Sunday, February 25, 2007

Because I Said So / * (PG-13)

Daphne Wilder: Diane Keaton
Milly: Mandy Moore
Johnny: Gabriel Macht
Jason: Tom Everett Scott
Maggie: Lauren Graham
Mae: Piper Perabo
Joe: Stephen Collins

Universal Pictures presents a film directed by Michael Lehmann. Written by Karen Leigh Hopkins & Jessie Nelson. Running time: 102 min. Rated PG-13 (for sexual content including dialogue, some mature thematic elements, and partial nudity).

Why should you avoid the new romantic comedy starring Diane Keaton and Mandy Moore? That’s right… because I said so. Get it? Of course you do. But even that bad joke is better than the lame gags and characters that fill “Because I Said So.” This is a travesty of cinema that every self respecting filmgoer should steer clear of; it could easily drive any sane person to contemplate homicide.

The story’s premise revolves around the relationship between Daphne Wilder (Keaton, “The Family Stone”) and her three daughters. She raised them alone and is one of those controlling mothers. While Daphne successfully sees her eldest two daughters into marriage, her youngest, Milly (Moore, “American Dreamz”), seems destined to repeat a cycle of no good boyfriends into spinsterhood.

Daphne devises a scheme that would allow her to have a hand in choosing Milly’s next boyfriend, and hopefully, future spouse. She places an ad through an online dating service and interviews the candidates herself. We then get a version of that obligatory blind dating scene found in romances since the dawn of time, where Daphne meets all the socially retarded losers who answer her ad. The band of idiots that parade across the screen in this out-of-touch comedy are not only unacceptable, but seem to be aliens from another planet. They’ve elevated this unoriginal cinematic joke to such an extreme that it goes beyond humorous and actually becomes offensive.

Daphne chooses Jason (Tom Everett Scott, “That Thing You Do!”), who obviously is playing her emotions like a harp, although his motivations are never explained. Maybe successful and attractive architects in California really do have a tough time finding a wife. As the age-old romantic comedy formula dictates, she rejects Johnny (Gabriel Macht, “The Good Shepard”), the obviously perfect candidate who doesn’t actually answer the ad but notices Daphne’s plight and takes an interest in this crazy mother trying to set up her daughter. Johnny is a musician and therefore a poor choice for someone looking for stability and purity. Macht has one of the script’s few funny lines when he thanks Daphne for stereotyping him.

Johnny tracks Milly down anyway and, inexplicably, Milly begins dating both men. This action cannot be justified by a character we’re supposed to sympathize with; therefore, it’s simply glossed over. Why Johnny doesn’t run from this psychologically challenged family to begin with is another of the film’s unsolved mysteries.

The filmmakers, who I’m not even going to bother to mention by name here (they should thank me), fail to wring comedy out of the fact that both the mother and daughter seem to unable to perform even the most basic of life’s functions. Milly has trouble just crossing the street and the unnatural static attraction balloons seem to have for her butt creates one of the most oddly unfunny Meet Cutes in film history. Daphne is a baker who can’t seem to carry a cake anywhere without somehow placing her face in it, and she seems to be carrying one in every other scene. It makes you wonder how she ever built a career as a top notch baker.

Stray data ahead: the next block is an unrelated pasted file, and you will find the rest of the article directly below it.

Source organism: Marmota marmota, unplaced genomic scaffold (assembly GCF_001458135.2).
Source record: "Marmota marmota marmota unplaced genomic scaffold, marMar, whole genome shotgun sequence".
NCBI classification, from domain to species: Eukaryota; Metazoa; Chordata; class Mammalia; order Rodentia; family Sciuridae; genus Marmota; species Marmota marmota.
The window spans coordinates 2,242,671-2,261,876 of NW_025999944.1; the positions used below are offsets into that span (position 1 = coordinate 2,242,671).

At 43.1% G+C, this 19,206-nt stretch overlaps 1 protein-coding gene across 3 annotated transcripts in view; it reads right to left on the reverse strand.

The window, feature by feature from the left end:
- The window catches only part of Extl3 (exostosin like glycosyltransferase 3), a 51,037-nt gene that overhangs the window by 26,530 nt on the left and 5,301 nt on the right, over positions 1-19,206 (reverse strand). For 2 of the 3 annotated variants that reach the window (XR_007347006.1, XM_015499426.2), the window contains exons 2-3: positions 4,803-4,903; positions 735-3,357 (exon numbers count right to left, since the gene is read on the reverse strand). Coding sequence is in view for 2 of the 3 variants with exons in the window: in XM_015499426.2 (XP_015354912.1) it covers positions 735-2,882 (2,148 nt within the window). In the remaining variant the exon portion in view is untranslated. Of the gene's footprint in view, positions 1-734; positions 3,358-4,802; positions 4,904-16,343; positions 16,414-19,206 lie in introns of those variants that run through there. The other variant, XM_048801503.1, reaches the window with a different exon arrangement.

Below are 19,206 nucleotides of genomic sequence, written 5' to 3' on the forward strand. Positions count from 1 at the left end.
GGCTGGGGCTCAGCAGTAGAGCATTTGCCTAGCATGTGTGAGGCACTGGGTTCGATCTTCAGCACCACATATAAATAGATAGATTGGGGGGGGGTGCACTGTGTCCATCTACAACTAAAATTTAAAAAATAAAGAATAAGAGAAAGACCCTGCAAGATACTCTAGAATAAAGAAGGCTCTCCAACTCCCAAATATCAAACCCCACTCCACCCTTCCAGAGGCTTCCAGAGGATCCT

I think that the relationship between the mother and three daughters is also supposed to be a source of humor. The daughters talk about sex incessantly in front of their mother, mostly through conference calls on cell phones. There seems to be some obsession with modern technology on the filmmakers’ part here and the way in which the mother participates but doesn’t really get how to utilize the modern devices. Yet she is able to function with technology just fine if the scene doesn’t require a joke at her expense.

I would have liked to have seen more of the daughters Maggie and Mae, played by Lauren Graham (WB’s “Gilmore Girls”) and Piper Perabo (“Coyote Ugly”). They, along with Johnny, seem to be the only sane people here. Graham is a psychiatrist who has a couple of funny scenes with a patient who only wants to be noticed. Perabo can at best be described as the other sister, since she has so little screen time and only seems to exist to be another body to participate in sex conversations in her mother’s presence.

“Because I Said So” is a cinematic mess. It may once have resembled a romantic comedy with the potential to look at the unique relationship shared by mothers and daughters in matters involving love. What it’s become is a perfect example of how comedic gags are not funny simply because they exist. Comedy needs characters that function in some sort of sustainable reality and requires choices that are not made merely for their comedic impact, but attempt to fulfill some actual meaning. It is also an example of how an eccentric actor like Diane Keaton cannot merely coast by on those eccentricities; she must have some basis in reality for her quirks to have any sort of effect on an audience. Perhaps the filmmakers should go back to film school to learn about these things. Why? Don’t even make me say it.